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Emblems Digitisation Project
Workshop on 21st/22nd June 2001

The workshop was divided into two distinct parts, looking respectively toward the past and the future. The afternoon of June 21st was devoted to accounts of individual earlier projects in the area of emblem digitisation, some now complete and some still continuing. It began with a talk written by Bill Barker (Memorial University of Newfoundland) on the Memorial Alciato web site (, stressing some of the design decisions that the Alciato team had taken in order to encourage a mode a of reading that emulates as much as possible the "meditative reading" thought by the team to be characteristic of emblematic reading. Stan Beeler (University of Northern British Columbia) continued with an account of his work on the Union Catalogue of Emblem Books and on the Index Emblematicus: these early database projects, written in Clipper to run under DOS, are currently being updated to make them more web-compatible. David Graham (Memorial University of Newfoundland) then spoke about his Macintosh Emblem Project and the Glasgow University Emblem Web Site ( The former is no longer being updated because of inherent technical limitations, especially its restriction to a single platform because of software dependence; the latter, inspired by the Alciato web site, is limited in scope and ambition, in part because of the need for funding to enable scanning of additional books. Mara Wade (University of Illinois at Urbana-Champaign) then described the work of her team, which plans to digitise the large collection of German emblem books housed at UIUC (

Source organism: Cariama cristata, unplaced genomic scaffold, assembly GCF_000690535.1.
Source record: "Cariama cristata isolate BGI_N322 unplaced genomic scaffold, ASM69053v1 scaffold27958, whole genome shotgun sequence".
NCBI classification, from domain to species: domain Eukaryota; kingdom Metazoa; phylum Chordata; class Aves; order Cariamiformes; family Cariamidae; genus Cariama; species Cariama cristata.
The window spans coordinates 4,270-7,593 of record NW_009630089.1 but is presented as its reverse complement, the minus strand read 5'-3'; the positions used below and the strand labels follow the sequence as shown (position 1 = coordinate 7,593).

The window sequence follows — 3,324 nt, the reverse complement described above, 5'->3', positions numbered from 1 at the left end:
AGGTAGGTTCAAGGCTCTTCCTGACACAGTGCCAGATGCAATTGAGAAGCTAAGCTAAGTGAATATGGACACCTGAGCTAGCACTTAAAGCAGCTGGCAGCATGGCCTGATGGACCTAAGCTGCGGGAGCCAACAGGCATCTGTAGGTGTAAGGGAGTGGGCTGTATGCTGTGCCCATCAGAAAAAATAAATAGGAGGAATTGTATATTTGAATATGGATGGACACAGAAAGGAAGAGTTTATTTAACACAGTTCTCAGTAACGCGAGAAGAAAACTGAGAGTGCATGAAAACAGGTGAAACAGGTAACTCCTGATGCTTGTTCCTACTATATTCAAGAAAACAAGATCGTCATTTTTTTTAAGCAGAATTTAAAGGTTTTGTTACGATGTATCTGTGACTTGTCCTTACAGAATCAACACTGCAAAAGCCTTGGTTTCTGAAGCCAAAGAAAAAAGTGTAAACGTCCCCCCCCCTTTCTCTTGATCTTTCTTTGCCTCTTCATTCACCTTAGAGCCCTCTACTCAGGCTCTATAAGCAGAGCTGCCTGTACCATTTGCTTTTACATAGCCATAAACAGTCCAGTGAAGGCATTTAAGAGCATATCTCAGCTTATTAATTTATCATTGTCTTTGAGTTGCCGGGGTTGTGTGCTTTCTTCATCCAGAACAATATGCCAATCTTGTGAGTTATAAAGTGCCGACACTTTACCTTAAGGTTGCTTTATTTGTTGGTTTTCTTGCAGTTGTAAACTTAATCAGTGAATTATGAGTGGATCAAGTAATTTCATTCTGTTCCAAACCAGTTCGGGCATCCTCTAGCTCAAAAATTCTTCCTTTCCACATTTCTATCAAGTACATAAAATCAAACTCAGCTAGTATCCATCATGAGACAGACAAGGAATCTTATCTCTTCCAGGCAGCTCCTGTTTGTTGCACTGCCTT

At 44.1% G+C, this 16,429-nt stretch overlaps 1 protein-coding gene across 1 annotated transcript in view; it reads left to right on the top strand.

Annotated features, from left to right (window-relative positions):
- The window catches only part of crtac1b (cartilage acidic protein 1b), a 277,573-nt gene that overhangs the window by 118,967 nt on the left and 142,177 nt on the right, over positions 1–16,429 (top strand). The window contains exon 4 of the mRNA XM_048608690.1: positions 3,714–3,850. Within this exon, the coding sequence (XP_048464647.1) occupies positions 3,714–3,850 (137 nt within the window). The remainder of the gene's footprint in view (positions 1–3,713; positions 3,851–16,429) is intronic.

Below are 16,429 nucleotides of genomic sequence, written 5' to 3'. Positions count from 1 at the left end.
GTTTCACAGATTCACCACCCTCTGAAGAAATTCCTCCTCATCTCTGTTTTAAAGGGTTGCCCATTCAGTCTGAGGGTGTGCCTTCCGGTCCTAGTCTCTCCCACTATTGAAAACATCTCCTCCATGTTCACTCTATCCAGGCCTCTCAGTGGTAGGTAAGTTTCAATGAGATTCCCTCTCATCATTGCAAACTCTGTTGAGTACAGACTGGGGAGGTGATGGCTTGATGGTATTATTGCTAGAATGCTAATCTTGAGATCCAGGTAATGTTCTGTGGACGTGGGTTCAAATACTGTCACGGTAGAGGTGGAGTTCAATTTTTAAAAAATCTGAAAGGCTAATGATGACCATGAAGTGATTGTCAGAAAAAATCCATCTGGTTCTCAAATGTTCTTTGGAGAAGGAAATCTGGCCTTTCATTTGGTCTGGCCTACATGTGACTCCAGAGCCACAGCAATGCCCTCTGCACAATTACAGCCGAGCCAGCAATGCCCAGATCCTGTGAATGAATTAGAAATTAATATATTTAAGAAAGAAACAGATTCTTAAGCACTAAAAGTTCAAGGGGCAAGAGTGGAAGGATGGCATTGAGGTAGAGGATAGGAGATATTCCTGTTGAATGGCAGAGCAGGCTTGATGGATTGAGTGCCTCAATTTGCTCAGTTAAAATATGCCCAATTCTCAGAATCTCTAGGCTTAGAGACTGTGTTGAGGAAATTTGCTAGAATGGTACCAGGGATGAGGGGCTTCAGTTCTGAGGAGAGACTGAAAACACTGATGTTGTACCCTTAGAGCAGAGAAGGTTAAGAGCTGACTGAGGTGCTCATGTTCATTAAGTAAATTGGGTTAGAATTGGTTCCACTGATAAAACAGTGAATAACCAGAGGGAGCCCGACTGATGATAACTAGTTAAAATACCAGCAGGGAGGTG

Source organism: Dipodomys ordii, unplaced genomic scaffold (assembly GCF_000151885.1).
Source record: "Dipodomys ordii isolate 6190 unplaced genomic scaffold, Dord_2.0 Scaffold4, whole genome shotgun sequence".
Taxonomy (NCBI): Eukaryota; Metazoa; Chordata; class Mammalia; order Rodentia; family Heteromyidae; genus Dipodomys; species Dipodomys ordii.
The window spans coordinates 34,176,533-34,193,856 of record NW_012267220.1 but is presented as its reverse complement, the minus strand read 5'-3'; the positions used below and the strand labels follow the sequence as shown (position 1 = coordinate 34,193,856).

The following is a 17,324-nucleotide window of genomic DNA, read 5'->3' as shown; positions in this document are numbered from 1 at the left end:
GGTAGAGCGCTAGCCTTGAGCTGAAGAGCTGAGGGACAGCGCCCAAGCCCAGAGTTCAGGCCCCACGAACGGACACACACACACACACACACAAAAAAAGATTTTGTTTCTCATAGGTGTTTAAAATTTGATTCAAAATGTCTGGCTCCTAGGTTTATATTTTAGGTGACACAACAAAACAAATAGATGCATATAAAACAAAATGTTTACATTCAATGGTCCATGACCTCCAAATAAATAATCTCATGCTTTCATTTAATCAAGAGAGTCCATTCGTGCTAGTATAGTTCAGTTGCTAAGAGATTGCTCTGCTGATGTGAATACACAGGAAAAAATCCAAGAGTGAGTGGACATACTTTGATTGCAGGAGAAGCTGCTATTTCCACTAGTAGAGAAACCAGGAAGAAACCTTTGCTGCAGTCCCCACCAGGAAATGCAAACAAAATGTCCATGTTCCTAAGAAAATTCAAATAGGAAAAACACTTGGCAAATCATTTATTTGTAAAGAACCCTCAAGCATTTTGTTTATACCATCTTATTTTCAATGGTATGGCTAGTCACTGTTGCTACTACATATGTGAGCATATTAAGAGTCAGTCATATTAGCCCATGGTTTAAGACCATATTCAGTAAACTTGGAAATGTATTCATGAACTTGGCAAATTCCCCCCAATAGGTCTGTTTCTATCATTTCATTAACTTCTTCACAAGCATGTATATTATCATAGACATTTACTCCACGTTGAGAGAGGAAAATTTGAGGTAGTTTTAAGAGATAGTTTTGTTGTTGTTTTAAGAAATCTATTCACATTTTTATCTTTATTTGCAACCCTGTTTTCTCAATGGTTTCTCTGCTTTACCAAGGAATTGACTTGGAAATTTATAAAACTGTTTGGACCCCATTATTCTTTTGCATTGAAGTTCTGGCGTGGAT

Following a short break, the session resumed with Antonio Bernat Vistarini (Universitat de les Illes Balears) and John Cull (Holy Cross) first demonstrating the CD-ROM that accompanies their Enciclopedia de Emblemas Españoles Ilustradaos and then discussing their most recent work, which places essentially the entire Spanish emblem corpus, including both images and keyed-in texts, in FileMaker Pro format. Hans Brandhorst and Peter van Huisstede (Royal Library, The Hague) then presented their work on the Mnemosyne project ( in which they are expanding their earlier work on Dutch printers’ devices to include a corpus of emblem books stored as SGML files and subsequently treated with XML (and xslt) to produce viewable HTML files. Dietmar Peil (Ludwig-Maxmilians-Universität München) then offered an account of the first stages of his new project to digitise German emblem books housed in the Bayerische Staatsbibliothek. Finally, Nuccio Ordine (Università della Calabria), representing the publisher Nino Aragno, summed up the first day’s work by synthesizing some of the problems that have plagued computerized emblem study, notably lack of funding and lack of technical support. He suggested that his experience computerizing the works of Giordano Bruno and the Journal of the Warburg and Courtauld Institutes could lead to a similar project involving the Stirling Maxwell Collection of emblem books housed at Glasgow, especially if those present were willing to devote their collective energies to moving forward with a joint emblematic publication project.